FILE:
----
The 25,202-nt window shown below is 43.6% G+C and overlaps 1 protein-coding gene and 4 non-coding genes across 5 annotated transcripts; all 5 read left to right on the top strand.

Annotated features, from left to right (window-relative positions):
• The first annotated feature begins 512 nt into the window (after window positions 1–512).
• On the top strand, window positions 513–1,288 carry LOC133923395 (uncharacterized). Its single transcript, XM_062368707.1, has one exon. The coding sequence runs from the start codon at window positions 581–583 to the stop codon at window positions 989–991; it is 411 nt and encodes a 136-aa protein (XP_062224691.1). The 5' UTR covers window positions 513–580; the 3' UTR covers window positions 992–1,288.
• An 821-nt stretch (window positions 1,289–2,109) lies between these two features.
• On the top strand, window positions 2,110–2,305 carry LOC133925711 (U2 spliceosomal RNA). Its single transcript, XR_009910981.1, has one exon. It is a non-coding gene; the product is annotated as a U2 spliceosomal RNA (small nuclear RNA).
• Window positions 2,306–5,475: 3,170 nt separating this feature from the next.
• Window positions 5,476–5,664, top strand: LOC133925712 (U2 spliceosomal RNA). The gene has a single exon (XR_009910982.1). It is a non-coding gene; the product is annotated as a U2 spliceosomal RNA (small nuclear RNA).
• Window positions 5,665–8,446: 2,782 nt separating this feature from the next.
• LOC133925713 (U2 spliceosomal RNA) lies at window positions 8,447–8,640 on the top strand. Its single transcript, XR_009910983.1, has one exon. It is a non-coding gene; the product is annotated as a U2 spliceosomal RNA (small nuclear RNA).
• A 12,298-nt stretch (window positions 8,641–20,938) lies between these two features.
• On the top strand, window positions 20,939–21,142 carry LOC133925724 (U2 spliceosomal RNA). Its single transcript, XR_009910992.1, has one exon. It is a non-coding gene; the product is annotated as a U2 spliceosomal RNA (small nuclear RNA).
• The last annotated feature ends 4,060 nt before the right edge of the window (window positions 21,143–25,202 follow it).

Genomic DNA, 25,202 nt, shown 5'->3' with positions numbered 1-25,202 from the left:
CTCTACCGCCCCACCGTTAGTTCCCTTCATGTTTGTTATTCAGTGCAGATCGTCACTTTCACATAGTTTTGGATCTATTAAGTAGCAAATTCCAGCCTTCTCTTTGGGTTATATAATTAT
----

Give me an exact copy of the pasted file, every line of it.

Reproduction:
The 25,202-nt window shown below is 43.6% G+C and overlaps 1 protein-coding gene and 4 non-coding genes across 5 annotated transcripts; all 5 read left to right on the top strand.

Annotated features, from left to right (window-relative positions):
• The first annotated feature begins 512 nt into the window (after window positions 1–512).
• On the top strand, window positions 513–1,288 carry LOC133923395 (uncharacterized). Its single transcript, XM_062368707.1, has one exon. The coding sequence runs from the start codon at window positions 581–583 to the stop codon at window positions 989–991; it is 411 nt and encodes a 136-aa protein (XP_062224691.1). The 5' UTR covers window positions 513–580; the 3' UTR covers window positions 992–1,288.
• An 821-nt stretch (window positions 1,289–2,109) lies between these two features.
• On the top strand, window positions 2,110–2,305 carry LOC133925711 (U2 spliceosomal RNA). Its single transcript, XR_009910981.1, has one exon. It is a non-coding gene; the product is annotated as a U2 spliceosomal RNA (small nuclear RNA).
• Window positions 2,306–5,475: 3,170 nt separating this feature from the next.
• Window positions 5,476–5,664, top strand: LOC133925712 (U2 spliceosomal RNA). The gene has a single exon (XR_009910982.1). It is a non-coding gene; the product is annotated as a U2 spliceosomal RNA (small nuclear RNA).
• Window positions 5,665–8,446: 2,782 nt separating this feature from the next.
• LOC133925713 (U2 spliceosomal RNA) lies at window positions 8,447–8,640 on the top strand. Its single transcript, XR_009910983.1, has one exon. It is a non-coding gene; the product is annotated as a U2 spliceosomal RNA (small nuclear RNA).
• A 12,298-nt stretch (window positions 8,641–20,938) lies between these two features.
• On the top strand, window positions 20,939–21,142 carry LOC133925724 (U2 spliceosomal RNA). Its single transcript, XR_009910992.1, has one exon. It is a non-coding gene; the product is annotated as a U2 spliceosomal RNA (small nuclear RNA).
• The last annotated feature ends 4,060 nt before the right edge of the window (window positions 21,143–25,202 follow it).

Genomic DNA, 25,202 nt, shown 5'->3' with positions numbered 1-25,202 from the left:
CTCTACCGCCCCACCGTTAGTTCCCTTCATGTTTGTTATTCAGTGCAGATCGTCACTTTCACATAGTTTTGGATCTATTAAGTAGCAAATTCCAGCCTTCTCTTTGGGTTATATAATTAT